Back in the 1980s, producers noticed problems with blocked tile when they started growing winter canola, says Peter Johnson, an agronomist and environmental advocate for the Land Improvement Contractors of Ontario (LICO).
“Winter canola fell by the wayside because of blackleg so we quit growing it and the problem for the most part disappeared, but it’s resurfaced in a major way since about 2016,” Johnson says. “But even before that we were getting reports of some plugging in drainage tile.”
Recently, producers have noticed plugged tile particularly when growing wheat, but Johnson says there are confirmed cases of alfalfa, corn and cereal rye plugging tile, as well as cover crops such as daikon radish.
The question is: are particular crops responsible for blocked tile, or is the problem rooted in installation errors and methods?
Researchers at Iowa State University have done studies in side-by-side prairie and crop plots to compare their root growth and impact on drainage tile. In one 2017 study, they sent a camera along tile to compare root growth in a diverse prairie plot containing a mix of forage legumes and native tallgrass to a plot containing corn and soy.
Root penetration into the tile was minimal in the study and none of the crops caused problems; the only troublemaker was a volunteer cottonwood tree, which sent a surprisingly large root – the size of a pinkie finger – into the tile.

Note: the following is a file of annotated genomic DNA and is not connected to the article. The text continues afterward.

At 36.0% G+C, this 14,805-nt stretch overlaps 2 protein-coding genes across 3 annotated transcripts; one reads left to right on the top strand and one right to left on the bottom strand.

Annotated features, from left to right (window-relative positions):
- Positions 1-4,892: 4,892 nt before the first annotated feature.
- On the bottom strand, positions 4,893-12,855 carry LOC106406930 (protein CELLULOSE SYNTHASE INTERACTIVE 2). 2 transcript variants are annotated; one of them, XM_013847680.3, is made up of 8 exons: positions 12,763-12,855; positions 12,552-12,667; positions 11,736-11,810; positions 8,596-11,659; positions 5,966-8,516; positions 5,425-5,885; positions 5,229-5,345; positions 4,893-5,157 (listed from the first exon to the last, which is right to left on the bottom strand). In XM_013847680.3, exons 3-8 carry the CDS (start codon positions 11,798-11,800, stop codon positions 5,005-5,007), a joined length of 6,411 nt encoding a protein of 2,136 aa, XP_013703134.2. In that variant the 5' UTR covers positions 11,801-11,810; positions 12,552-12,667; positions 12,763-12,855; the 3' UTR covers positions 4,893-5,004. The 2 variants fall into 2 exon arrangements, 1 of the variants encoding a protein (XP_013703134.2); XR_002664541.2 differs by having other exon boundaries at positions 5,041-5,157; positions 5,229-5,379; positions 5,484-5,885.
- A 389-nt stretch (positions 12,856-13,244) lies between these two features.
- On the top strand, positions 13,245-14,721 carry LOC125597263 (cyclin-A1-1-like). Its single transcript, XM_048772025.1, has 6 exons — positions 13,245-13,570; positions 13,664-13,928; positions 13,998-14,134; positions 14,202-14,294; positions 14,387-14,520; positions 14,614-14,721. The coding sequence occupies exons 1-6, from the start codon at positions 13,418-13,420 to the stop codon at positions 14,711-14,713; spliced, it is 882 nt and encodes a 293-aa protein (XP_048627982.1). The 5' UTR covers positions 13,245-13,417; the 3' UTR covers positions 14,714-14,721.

Any blocked tile in a case like this would have to result from installation errors and would not be the fault of the crops being grown. Matthew Helmers, director of the Iowa Nutrient Research Centre and co-author of the 2017 study, says there are no documented commonalities in Iowa with plugged tile. To play it safe, he says, contractors should stay away from putting non-perforated pipe in locations where there might be trees.
Johnson says there are some important differences between conditions in Iowa and most of Canada. For starters, tile is buried deeper in the United States, typically at about 3.5 to four feet, whereas in Canada it is generally buried at a depth of 2.5 to three feet.
Depth might have some impact, but Iowa farmers also don’t grow as much wheat as Canadian farmers; they grow more corn, soy and native grasses. And just recently, Johnson points out, tile drains in Indiana have been plugged, with the suspected culprit being oats grown as a cover crop after soybean harvest.
It’s thought that improved wheat varieties are part of the reason why the crop is a common culprit in cases of plugged tile, Johnson says. “We have better genetics and we’re doing everything we can to stimulate wheat yield. Big yields require big root systems. This can cause an issue with tile,” he says.
Another reason is moisture: when the season is dry, water-seeking roots tend to extend deeper than normal, and producers can see plugged tile the following spring.
“When it’s dry through grain fill and we get good wheat yields, the yield has to come from somewhere, so the wheat crop has sent the roots deep to make that yield. If there’s any water in the tile the wheat is going for it,” he says.